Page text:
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Sunprint Printmaking Experiments – Try Something New Every Month

Experimenting with Sunprints - A cool paper that dyes in the sun, great for kids crafts and nature play! Swoodsonsays.com

Inspired by last month’s Inkodye adventures, I pulled out a Sunprint kit that my brother gave me a few years ago. I had asked for it because it looked cool (and it is) but just let it sit, unappreciated, in my craft room. Try Something New Every Month, TSNEM, has been all about trying new things AND actually using supplies I already have so this was a great month! You can see more about the TSNEM project and previous months’ activities in this post.

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This is the kit* I used, but Amazon has a more economical option in this kit*, $6 for 15 4 X 6 sheets & a Plexiglass sheet. It’s all very user friendly, you stick the sheet out in the sun with objects on top (and/or under the Plexiglass), let it sit for a few minutes, rinse it in cold water, and you’re done!

I experimented with a few different materials. I had initially thought this would be a fun activity to do with my son (almost 3), but he did not have the patience to leave all the things in place. We gathered a bunch of materials on a nature walk and then.. he dumped them all over the side of the deck instead of helping me arrange them on the sheets. Haha! Toddlers. This would be a fun idea with an older kid, I think.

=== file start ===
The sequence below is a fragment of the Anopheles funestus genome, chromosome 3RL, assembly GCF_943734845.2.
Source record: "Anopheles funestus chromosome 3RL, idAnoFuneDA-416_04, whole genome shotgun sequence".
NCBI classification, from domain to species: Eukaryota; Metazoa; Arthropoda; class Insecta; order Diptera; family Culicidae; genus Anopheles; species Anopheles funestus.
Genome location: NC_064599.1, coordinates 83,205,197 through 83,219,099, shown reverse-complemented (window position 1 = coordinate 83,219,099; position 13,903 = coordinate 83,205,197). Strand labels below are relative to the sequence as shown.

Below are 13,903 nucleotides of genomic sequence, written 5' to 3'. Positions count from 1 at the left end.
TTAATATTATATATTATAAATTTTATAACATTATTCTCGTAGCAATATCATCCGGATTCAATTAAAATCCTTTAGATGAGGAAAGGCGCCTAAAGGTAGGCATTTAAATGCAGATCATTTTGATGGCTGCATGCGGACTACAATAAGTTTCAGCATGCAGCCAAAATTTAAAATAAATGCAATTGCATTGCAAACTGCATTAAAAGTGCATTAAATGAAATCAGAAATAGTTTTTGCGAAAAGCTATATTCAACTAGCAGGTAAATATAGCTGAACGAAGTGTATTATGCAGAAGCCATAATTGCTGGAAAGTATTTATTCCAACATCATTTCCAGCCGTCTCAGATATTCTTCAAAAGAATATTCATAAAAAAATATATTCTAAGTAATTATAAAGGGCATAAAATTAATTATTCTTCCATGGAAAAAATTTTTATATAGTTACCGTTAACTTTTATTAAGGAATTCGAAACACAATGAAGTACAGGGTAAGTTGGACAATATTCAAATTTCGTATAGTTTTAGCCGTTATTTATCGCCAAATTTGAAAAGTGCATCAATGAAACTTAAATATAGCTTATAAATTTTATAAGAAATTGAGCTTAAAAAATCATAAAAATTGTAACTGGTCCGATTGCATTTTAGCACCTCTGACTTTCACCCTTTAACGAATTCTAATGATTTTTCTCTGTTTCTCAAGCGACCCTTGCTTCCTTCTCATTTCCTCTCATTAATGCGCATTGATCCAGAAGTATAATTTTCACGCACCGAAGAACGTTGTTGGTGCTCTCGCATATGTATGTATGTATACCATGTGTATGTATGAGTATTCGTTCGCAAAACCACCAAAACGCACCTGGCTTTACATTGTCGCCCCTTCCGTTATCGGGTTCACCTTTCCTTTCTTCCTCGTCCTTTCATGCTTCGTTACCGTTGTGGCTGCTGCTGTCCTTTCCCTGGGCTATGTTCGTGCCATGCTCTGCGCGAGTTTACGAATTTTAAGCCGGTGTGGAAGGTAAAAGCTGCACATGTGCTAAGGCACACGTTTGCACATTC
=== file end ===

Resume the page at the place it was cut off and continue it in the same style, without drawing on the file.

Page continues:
Magnet sunprint

At naptime, I decided to play with a few sewing notions instead.

in process sunprint

Rinsing it in cold water after a few minutes, it looks like the images have disappeared! Don’t despair.

sewing sunprint

Once it dries out, the blue deepens and the images remain. You can see that the most 3D elements show up the worst, and shadows interfered.

sunprint paper

I used magnet letters and they let some light through, showing the magnets! I didn’t expect that but it was a cool effect.

sunprint scissors

One warning is that washi tape takes the dye off! I initially taped this up by the corners and changed my mind, and the tape ripped the blue off.

sunprint in action

Another experiment, the pinecone quickly blew off. You can see I used the Plexiglass sheet since the weeds were shallow enough.

Organic sunprint cyanotype

I think this is pretty! Botanical prints are common with cyanotypes and it’s easy to see why.

dinosaur sunprint after

Next I thought I’d play with dinosaurs – this was before I’d really analyzed the other results since I was putting them all out at the same time.

dino sunprint before

Yikes. They turned out the most difficult to make out – they cast the biggest shadows and the worst “profile” images.

So! Sunprints are fun. I have several sheets left in case inspiration strikes, otherwise we can use them together next summer once he can get a little more into it.

Experimenting with Sunprints - A cool paper that dyes in the sun, great for kids crafts and nature play! Swoodsonsays.com

See what other bloggers tried this month:

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